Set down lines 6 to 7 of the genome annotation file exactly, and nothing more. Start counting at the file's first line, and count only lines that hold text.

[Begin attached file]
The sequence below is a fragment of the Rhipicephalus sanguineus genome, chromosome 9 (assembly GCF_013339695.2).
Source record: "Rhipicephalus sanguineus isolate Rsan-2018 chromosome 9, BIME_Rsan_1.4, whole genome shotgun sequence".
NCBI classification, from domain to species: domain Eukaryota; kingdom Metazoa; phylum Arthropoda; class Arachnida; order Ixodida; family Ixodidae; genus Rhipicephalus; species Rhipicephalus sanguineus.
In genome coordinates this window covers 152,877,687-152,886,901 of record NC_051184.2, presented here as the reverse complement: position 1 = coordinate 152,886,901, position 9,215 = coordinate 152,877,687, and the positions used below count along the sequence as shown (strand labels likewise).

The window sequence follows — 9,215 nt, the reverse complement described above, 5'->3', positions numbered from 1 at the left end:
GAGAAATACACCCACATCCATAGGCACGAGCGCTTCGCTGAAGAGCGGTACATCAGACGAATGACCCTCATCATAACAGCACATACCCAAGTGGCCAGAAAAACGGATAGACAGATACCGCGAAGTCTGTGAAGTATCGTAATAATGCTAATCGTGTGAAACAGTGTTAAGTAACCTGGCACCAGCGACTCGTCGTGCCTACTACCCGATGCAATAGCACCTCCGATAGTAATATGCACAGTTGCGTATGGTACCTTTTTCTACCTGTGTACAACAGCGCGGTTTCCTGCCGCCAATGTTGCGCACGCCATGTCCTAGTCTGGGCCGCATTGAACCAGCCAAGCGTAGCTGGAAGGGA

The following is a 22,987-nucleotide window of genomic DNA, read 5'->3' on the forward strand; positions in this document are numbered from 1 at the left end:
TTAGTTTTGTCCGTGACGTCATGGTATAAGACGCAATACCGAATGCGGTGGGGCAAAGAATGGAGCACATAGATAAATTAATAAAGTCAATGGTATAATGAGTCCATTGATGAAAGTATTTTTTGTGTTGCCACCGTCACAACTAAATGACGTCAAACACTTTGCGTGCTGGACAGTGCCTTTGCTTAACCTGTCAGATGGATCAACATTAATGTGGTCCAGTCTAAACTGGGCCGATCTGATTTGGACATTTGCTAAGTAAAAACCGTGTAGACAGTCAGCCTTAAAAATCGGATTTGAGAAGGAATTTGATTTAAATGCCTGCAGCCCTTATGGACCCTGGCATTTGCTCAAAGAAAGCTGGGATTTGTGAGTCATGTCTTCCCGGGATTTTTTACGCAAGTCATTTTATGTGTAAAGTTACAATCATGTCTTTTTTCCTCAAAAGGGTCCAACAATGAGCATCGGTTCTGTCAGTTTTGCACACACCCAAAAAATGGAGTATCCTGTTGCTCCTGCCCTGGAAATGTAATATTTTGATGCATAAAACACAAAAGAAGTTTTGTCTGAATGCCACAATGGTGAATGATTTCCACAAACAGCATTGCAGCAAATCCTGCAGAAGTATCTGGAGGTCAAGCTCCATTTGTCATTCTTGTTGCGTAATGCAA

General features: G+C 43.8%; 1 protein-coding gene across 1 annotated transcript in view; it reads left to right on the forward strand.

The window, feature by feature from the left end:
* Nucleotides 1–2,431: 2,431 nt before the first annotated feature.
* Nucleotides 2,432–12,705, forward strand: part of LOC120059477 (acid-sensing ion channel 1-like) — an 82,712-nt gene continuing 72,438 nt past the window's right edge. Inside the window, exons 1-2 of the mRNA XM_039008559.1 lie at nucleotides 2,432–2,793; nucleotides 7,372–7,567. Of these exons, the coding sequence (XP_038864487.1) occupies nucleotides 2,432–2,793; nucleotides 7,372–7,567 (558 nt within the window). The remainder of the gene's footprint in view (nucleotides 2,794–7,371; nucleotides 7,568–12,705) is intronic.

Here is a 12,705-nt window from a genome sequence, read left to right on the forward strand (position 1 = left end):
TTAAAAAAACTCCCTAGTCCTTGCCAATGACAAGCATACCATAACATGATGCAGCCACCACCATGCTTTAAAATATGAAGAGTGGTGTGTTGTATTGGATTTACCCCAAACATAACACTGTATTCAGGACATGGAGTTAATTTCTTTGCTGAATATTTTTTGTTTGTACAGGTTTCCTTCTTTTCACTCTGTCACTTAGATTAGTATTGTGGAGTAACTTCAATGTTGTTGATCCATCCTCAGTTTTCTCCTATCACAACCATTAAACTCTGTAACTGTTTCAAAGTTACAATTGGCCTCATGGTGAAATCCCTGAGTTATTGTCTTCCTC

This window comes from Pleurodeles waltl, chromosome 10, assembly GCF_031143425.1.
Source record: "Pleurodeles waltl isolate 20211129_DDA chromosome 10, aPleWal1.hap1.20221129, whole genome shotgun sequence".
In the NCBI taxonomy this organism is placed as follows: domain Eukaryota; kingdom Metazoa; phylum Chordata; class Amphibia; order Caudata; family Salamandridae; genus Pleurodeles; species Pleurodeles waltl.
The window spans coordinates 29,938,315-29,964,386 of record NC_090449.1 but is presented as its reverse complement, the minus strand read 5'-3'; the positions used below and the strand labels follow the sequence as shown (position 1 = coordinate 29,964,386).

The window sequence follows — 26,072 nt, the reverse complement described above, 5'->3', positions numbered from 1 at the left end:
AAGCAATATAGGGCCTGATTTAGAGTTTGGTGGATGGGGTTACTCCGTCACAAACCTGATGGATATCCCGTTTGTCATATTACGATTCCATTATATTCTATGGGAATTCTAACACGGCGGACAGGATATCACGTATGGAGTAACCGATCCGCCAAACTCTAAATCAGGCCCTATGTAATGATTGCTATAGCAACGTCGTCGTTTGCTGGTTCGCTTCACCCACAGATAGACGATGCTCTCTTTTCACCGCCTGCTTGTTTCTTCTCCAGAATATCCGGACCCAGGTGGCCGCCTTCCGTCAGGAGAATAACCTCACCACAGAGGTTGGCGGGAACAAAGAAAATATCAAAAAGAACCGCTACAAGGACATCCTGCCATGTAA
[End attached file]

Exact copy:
GAGAAATACACCCACATCCATAGGCACGAGCGCTTCGCTGAAGAGCGGTACATCAGACGAATGACCCTCATCATAACAGCACATACCCAAGTGGCCAGAAAAACGGATAGACAGATACCGCGAAGTCTGTGAAGTATCGTAATAATGCTAATCGTGTGAAACAGTGTTAAGTAACCTGGCACCAGCGACTCGTCGTGCCTACTACCCGATGCAATAGCACCTCCGATAGTAATATGCACAGTTGCGTATGGTACCTTTTTCTACCTGTGTACAACAGCGCGGTTTCCTGCCGCCAATGTTGCGCACGCCATGTCCTAGTCTGGGCCGCATTGAACCAGCCAAGCGTAGCTGGAAGGGA

The following is a 22,987-nucleotide window of genomic DNA, read 5'->3' on the forward strand; positions in this document are numbered from 1 at the left end: